Composer, violinist, and computer music researcher, Charles Nichols is an Assistant Professor of Composition and Music Technology at the School of Performing Arts and the Institute for Creativity, Arts, and Technology, at Virginia Tech University. He has earned degrees from the Eastman School of Music, Yale University, and Stanford University, where he studied composition with Samuel Adler, Martin Bresnick, Jacob Druckman, and Jonathan Harvey, and computer music with Jonathan Berger, Chris Chafe, Max Mathews, and Jean-Claude Risset. At Yale, he worked as a Research Associate at the Center for Studies in Music Technology (CSMT) and as a Research Assistant at Haskins Laboratories. At Stanford, he served as the Interim and Associate Technical Director of the Center for Computer Research in Music and Acoustics (CCRMA). While on faculty at the School of Music of the University of Montana, he taught acoustic and electroacoustic composition, directed the Mountain Electroacoustic Laptop Ensemble (MELEe) and Pierrot Ensemble, organized the Mountain Computer Music Festival and Composers’ Showcase, and managed the Mountain Computer Music Collective and Recording Service.
His compositions, including acoustic and electroacoustic music, for large and chamber ensembles, and fixed media, accompanying dance and animation, have been presented at conferences and festivals, such as the International Computer Music Conference (ICMC), Poznanska Wiosna Muzyczna, Australasian Computer Music Conference, Festa Europea Della Musica, Seoul International Computer Music Festival, Música Viva Festival, Re:New Digital Arts Festival, Musicacoustica Mix, Pan Music Festival, Festival Internacional de Musica Electroacustica, Society of Electroacoustic Music in the United States (SEAMUS) National Conference, Third Practice Electroacoustic Music Festival, Big Sky Alive Festival, Charlotte New Music Festival, New York City Electroacoustic Music Festival, Electronic Music Midwest, Bellingham Electronic Arts Festival, Bang on a Can Institute, and June in Buffalo, in the US, Argentina, Australia, Canada, China, Cuba, Denmark, England, France, Germany, Greece, Italy, Northern Ireland, Poland, Portugal, Romania, Slovenia, and South Korea. His research, including data sonification, telematic musical performance over Internet2, and haptic musical human-computer interface design, has been presented at conferences, such as ICMC, the Korean ElectroAcoustic Music Society Conference, the International Conference for High Performance Computing (SC Global), Association for Computing Machinery Special Interest Group on Graphics and Interactive Techniques (SIGGRAPH), International Conference on New Interfaces for Musical Expression (NIME), Digital Audio Effects Conference (DAFx), International Symposium on Music Acoustics (ISMA), Forum IRCAM, and SEAMUS, in the US, Denmark, France, Germany, Ireland, Italy, South Korea, and Sweden.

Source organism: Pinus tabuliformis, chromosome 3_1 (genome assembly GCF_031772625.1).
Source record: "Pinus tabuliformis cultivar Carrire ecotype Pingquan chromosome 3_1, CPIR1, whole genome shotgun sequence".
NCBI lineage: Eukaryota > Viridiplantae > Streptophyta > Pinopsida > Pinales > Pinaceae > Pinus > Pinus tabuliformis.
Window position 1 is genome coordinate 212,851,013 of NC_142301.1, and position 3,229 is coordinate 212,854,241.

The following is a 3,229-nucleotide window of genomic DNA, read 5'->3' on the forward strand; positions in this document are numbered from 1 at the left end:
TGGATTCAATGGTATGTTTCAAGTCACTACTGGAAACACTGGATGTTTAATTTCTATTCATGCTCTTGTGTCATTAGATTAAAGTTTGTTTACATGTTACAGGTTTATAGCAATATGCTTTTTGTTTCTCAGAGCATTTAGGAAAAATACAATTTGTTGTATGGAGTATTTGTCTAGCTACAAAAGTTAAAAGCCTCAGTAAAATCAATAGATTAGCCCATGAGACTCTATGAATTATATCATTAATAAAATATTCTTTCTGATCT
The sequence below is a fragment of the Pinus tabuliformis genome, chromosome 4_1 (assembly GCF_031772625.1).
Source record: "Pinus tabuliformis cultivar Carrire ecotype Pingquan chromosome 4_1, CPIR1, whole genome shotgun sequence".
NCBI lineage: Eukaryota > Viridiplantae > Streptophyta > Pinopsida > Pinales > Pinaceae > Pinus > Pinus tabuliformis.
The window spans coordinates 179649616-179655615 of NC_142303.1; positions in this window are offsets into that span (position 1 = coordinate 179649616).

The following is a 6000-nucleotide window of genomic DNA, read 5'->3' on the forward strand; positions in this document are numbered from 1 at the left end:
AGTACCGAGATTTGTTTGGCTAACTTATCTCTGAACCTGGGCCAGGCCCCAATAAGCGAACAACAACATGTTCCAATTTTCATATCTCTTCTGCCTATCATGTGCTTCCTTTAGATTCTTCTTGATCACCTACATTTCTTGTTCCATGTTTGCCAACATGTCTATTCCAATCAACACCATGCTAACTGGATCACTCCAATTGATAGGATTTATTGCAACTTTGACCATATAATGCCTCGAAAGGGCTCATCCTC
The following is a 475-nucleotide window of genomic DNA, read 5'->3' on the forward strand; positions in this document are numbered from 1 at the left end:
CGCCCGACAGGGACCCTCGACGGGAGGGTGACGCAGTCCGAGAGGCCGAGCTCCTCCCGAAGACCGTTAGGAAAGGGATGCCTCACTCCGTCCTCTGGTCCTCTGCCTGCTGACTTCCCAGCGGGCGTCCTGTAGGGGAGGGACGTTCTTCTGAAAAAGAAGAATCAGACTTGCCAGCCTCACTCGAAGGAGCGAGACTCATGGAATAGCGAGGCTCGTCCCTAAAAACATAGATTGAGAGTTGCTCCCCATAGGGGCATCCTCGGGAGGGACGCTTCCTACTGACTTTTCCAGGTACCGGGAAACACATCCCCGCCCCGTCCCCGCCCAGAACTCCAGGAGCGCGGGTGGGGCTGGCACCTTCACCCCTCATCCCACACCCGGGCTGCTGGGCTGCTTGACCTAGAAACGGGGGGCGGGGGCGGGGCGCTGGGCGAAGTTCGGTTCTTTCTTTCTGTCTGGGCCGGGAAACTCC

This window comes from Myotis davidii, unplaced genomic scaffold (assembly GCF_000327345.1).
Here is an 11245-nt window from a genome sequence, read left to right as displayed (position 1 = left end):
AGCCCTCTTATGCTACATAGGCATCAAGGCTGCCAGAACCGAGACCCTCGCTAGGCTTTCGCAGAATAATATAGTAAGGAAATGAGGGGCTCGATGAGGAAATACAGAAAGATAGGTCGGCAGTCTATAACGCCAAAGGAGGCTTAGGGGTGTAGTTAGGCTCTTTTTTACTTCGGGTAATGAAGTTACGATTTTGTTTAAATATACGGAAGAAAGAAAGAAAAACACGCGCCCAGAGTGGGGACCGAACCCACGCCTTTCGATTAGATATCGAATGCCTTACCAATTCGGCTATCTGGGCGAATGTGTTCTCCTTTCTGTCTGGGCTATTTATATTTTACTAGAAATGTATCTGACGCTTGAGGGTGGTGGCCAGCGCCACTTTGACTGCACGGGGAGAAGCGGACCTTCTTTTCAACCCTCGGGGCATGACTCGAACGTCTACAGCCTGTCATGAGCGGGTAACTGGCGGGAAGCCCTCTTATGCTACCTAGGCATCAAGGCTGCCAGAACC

He has received support from the National Endowment for the Arts and National Science Foundation, for commissions from the Montana Institute on Ecosystems, the Myrna Loy Center for the Performing and Media Arts, and the Headwaters Dance Company, and recognition from the National Academy of Music, La Fundación Destellos, Institut International de Musique Electroacoustique de Bourges, Renée B. Fisher Composer Awards, New Music USA, the American Society of Composers, Authors and Publishers, and the Montana Arts Council. He has been a visiting scholar, researching haptic musical interface design, at the Sonic Arts Research Centre at Queen's University Belfast, N. Ireland, a visiting composer, working with the Namaste Ensemble in Città di Castello and Rome, Italy, and a resident, at the Ucross and Brush Creek artist retreats, near Sheridan and Saratoga, Wyoming. His recent premieres include Nicolo, Jimi, and John, a concerto, for amplified viola, interactive computer processing, and orchestra, three movements, based on the virtuosity of Paganini, Hendrix, and Coltrane, performed by Brett Deubner, and the Missoula Symphony Orchestra, under the direction of Darko Butorac, and Sound of Rivers: Stone Drum, a multimedia collaboration, with sonified data, electric violin, and computer-processed sound, accompanying narrated poetry, dance, animation, and computer-processed video, based on scientific research into how stoneflies navigate throughout their lifecycles, by the sound of rivers.